17. just wondering says:

    Sometimes I wonder if Zane even reads what he writes – this is a quote from his article above
    “Our biggest problem may lie in the fact that over the last two decades Bermuda has become known internationally – at least in our traditional markets – for being more of a staid, boring, off shore international business domicile at best and for others, an off shore tax haven at worst; rather than a top drawer resort tourism destination, catering to the high end visitor, as was the case up until the mid to late 1980’s.”

    So one is forced to ask the question Zane – Which administration was in charge in the last two decades??? Sometimes I think you only open your mouth to change feet!!

  18. When my fellow Bermudians that have years of experience working in hotels / restaurants, places like Ice Queen that have a vast majority of its employees coming from elsewhere doing jobs that any Bermudian can do but refuse to do or accept the wages paid out to them foreign workers but rather seek Govt. assistance and complain…
    They are the Bermudians that need to go work at the countless places and do the jobs we see foreign workers doing; and if their wages are insufficient then they can seek Govt. assistance, “to make ends meet” until they’re able to find a job paying what they are happy with and of course capable of doing…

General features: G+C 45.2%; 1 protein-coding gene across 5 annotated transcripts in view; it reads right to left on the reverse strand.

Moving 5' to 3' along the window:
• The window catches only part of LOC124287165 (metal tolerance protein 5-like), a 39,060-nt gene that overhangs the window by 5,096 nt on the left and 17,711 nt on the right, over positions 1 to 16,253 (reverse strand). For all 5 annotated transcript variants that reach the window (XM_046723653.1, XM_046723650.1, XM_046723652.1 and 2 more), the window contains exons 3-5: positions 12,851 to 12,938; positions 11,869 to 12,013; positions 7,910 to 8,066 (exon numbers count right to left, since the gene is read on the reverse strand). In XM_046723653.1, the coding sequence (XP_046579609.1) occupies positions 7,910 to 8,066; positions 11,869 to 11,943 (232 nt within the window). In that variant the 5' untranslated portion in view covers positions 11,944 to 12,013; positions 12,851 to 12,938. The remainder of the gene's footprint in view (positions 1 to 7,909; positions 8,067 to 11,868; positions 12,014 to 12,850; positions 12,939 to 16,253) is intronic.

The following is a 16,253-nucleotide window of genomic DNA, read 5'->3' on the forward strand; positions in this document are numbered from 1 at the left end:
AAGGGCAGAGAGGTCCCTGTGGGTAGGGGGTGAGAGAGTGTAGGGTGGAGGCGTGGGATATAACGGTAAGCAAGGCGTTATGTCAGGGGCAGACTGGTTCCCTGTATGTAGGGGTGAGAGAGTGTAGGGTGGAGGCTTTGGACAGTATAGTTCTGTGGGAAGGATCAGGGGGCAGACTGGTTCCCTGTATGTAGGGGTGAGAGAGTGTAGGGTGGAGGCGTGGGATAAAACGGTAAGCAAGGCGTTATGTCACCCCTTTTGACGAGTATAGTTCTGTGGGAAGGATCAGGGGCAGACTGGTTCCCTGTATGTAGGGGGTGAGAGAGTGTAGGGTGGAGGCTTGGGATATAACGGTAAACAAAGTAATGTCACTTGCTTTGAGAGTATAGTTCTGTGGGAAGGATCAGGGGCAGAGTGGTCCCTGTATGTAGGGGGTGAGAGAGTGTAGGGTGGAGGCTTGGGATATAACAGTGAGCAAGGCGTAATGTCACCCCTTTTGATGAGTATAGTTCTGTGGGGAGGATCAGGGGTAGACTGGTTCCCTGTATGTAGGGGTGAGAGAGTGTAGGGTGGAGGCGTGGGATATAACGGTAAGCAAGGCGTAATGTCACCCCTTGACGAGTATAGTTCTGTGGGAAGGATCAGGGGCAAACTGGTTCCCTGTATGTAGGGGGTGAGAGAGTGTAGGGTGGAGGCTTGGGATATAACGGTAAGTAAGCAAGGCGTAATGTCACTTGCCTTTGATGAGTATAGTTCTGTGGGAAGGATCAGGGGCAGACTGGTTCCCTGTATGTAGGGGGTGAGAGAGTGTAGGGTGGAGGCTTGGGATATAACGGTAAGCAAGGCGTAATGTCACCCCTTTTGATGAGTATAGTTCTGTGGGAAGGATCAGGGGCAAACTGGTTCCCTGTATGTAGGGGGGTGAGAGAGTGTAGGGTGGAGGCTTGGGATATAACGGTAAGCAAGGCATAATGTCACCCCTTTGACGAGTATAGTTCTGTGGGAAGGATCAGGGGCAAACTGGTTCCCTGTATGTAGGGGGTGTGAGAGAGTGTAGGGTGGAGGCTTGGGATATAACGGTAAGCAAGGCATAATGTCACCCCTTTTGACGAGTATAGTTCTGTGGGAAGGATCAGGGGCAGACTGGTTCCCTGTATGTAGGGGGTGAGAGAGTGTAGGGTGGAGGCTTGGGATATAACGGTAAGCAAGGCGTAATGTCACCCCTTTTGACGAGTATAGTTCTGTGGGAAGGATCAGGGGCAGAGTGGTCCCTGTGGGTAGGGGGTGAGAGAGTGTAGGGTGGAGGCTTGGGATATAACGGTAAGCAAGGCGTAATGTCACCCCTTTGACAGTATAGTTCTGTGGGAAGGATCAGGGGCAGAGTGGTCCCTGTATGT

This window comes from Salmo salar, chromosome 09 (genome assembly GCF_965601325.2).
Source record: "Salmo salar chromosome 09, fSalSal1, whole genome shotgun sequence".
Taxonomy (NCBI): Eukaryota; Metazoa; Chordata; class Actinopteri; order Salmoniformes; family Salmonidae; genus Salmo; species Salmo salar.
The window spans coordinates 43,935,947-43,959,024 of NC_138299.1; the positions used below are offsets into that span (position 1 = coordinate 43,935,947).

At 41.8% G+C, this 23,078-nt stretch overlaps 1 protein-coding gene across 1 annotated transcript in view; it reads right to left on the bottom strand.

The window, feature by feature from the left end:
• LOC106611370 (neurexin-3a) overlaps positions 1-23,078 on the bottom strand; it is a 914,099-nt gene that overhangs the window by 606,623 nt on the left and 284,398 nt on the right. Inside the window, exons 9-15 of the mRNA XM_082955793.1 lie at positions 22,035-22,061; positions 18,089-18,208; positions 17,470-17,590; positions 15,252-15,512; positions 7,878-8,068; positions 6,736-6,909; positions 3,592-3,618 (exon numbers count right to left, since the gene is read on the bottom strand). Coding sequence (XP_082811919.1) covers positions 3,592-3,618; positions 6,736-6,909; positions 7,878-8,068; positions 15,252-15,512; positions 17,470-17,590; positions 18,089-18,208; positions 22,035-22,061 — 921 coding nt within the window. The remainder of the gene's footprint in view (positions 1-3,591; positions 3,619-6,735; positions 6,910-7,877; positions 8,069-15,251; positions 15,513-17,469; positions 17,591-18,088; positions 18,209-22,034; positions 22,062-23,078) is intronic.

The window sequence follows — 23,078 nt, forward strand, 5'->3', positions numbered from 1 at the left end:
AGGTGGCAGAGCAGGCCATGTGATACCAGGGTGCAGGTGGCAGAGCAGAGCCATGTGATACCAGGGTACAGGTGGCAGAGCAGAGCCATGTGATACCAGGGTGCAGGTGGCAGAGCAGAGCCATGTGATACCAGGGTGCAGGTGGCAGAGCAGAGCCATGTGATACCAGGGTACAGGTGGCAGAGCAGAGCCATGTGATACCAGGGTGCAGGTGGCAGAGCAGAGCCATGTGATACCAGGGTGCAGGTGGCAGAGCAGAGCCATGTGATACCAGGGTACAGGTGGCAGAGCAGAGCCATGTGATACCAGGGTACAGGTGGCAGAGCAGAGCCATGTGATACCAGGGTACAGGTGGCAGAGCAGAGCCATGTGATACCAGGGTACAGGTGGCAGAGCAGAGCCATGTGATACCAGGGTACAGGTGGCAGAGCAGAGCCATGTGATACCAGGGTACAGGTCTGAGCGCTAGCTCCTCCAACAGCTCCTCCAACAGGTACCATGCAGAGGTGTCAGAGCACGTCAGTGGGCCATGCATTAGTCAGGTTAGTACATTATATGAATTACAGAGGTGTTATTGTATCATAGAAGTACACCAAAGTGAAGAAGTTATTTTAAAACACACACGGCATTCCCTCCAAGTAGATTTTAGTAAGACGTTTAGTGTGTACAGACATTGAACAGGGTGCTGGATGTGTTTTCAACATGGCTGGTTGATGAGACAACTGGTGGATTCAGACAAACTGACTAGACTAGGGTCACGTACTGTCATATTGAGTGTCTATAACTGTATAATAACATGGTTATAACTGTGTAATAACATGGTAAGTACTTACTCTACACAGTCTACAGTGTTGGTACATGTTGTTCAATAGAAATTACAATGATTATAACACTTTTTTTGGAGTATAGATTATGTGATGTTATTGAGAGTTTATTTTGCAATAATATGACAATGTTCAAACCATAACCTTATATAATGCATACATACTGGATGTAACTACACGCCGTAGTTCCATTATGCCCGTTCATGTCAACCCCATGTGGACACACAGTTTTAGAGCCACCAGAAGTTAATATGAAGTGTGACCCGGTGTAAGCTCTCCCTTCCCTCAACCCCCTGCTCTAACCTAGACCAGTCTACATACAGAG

• PBanks says:

      Point taken, but bear in mind that there are certain jobs on the island that don’t pay enough to offset the cost of (primarily) daycare, for parents. It’s not all that cut and dry, but again that’s where Government assistance could come into play.

      • serengetiperson says:

        Not every person who is unemployed is a parent.
        It might also be advisable to refrain from having children until you are economically able to afford them. A radical idea, I know.

      • That’s basically my point. Where one isn’t making enough monies to make ends meet then this is where Government can / will assist them.

  19. AC says:

    “there are certain jobs on the island that don’t pay enough to offset the cost of (primarily) daycare, for parents.”

    It seems illogical to have children if you can’t afford to care for them.

  20. e says:

    “Today the BTA and its CEO seem more interested in distinguishing ourselves from the Caribbean than we are in creating a product that is superior to anything that the Caribbean and the world has to offer.”

    If we are creating a product that is superior to anything offered by (1) the Caribbean and (2) the rest of the world, it stands to reason that Bermuda has to distinguish itself from said competitors.